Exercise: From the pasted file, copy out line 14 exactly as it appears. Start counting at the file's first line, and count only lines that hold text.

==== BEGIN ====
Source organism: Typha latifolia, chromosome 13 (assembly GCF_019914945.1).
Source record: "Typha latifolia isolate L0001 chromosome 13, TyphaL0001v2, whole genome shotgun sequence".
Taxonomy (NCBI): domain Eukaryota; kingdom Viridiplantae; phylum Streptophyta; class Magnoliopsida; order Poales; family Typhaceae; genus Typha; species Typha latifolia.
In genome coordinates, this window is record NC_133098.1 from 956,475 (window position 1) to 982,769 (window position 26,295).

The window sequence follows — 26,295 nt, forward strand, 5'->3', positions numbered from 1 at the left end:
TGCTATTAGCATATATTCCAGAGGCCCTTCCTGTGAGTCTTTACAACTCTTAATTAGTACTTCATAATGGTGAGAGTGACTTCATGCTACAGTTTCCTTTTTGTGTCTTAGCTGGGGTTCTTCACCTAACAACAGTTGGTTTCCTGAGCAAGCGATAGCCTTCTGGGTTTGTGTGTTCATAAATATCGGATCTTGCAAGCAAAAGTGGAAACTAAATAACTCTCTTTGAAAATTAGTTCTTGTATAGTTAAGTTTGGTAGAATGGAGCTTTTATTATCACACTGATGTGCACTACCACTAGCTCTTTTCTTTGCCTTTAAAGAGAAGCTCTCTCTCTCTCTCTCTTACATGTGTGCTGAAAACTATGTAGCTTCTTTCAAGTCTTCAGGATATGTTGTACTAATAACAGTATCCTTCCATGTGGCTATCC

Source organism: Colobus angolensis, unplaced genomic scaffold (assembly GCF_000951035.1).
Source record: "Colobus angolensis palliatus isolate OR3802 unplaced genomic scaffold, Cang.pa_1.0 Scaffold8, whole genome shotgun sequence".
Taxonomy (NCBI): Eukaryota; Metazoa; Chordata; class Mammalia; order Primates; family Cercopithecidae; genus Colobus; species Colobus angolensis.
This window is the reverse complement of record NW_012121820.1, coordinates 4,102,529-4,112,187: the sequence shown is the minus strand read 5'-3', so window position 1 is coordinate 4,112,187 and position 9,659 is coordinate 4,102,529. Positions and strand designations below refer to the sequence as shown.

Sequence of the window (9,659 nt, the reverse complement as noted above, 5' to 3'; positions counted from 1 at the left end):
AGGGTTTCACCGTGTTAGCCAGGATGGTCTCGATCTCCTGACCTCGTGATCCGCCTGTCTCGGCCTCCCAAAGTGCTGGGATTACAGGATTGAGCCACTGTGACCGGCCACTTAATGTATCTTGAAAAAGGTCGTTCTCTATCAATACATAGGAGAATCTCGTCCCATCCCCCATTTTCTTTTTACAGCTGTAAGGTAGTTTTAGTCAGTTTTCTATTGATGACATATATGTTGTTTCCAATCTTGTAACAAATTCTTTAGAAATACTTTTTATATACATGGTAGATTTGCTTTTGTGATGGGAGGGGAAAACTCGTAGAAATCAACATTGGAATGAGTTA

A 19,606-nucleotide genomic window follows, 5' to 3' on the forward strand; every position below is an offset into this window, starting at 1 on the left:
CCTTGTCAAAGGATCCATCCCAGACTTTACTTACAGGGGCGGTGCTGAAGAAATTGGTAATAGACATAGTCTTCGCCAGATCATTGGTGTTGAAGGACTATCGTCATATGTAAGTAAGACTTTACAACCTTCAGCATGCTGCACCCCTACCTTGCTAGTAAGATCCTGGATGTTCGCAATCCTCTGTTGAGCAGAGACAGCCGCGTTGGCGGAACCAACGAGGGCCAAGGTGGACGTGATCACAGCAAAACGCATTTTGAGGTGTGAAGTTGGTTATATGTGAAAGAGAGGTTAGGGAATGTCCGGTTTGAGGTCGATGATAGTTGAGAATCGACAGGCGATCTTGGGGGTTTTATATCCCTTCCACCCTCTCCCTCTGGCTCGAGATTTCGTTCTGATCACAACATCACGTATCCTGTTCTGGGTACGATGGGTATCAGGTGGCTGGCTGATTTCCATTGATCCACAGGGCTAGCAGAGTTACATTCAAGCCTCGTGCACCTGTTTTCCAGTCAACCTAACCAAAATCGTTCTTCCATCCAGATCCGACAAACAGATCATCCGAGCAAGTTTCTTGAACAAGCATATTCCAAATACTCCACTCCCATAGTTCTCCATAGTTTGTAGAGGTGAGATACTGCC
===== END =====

CCTTGTCAAAGGATCCATCCCAGACTTTACTTACAGGGGCGGTGCTGAAGAAATTGGTAATAGACATAGTCTTCGCCAGATCATTGGTGTTGAAGGACTATCGTCATATGTAAGTAAGACTTTACAACCTTCAGCATGCTGCACCCCTACCTTGCTAGTAAGATCCTGGATGTTCGCAATCCTCTGTTGAGCAGAGACAGCCGCGTTGGCGGAACCAACGAGGGCCAAGGTGGACGTGATCACAGCAAAACGCATTTTGAGGTGTGAAGTTGGTTATATGTGAAAGAGAGGTTAGGGAATGTCCGGTTTGAGGTCGATGATAGTTGAGAATCGACAGGCGATCTTGGGGGTTTTATATCCCTTCCACCCTCTCCCTCTGGCTCGAGATTTCGTTCTGATCACAACATCACGTATCCTGTTCTGGGTACGATGGGTATCAGGTGGCTGGCTGATTTCCATTGATCCACAGGGCTAGCAGAGTTACATTCAAGCCTCGTGCACCTGTTTTCCAGTCAACCTAACCAAAATCGTTCTTCCATCCAGATCCGACAAACAGATCATCCGAGCAAGTTTCTTGAACAAGCATATTCCAAATACTCCACTCCCATAGTTCTCCATAGTTTGTAGAGGTGAGATACTGCC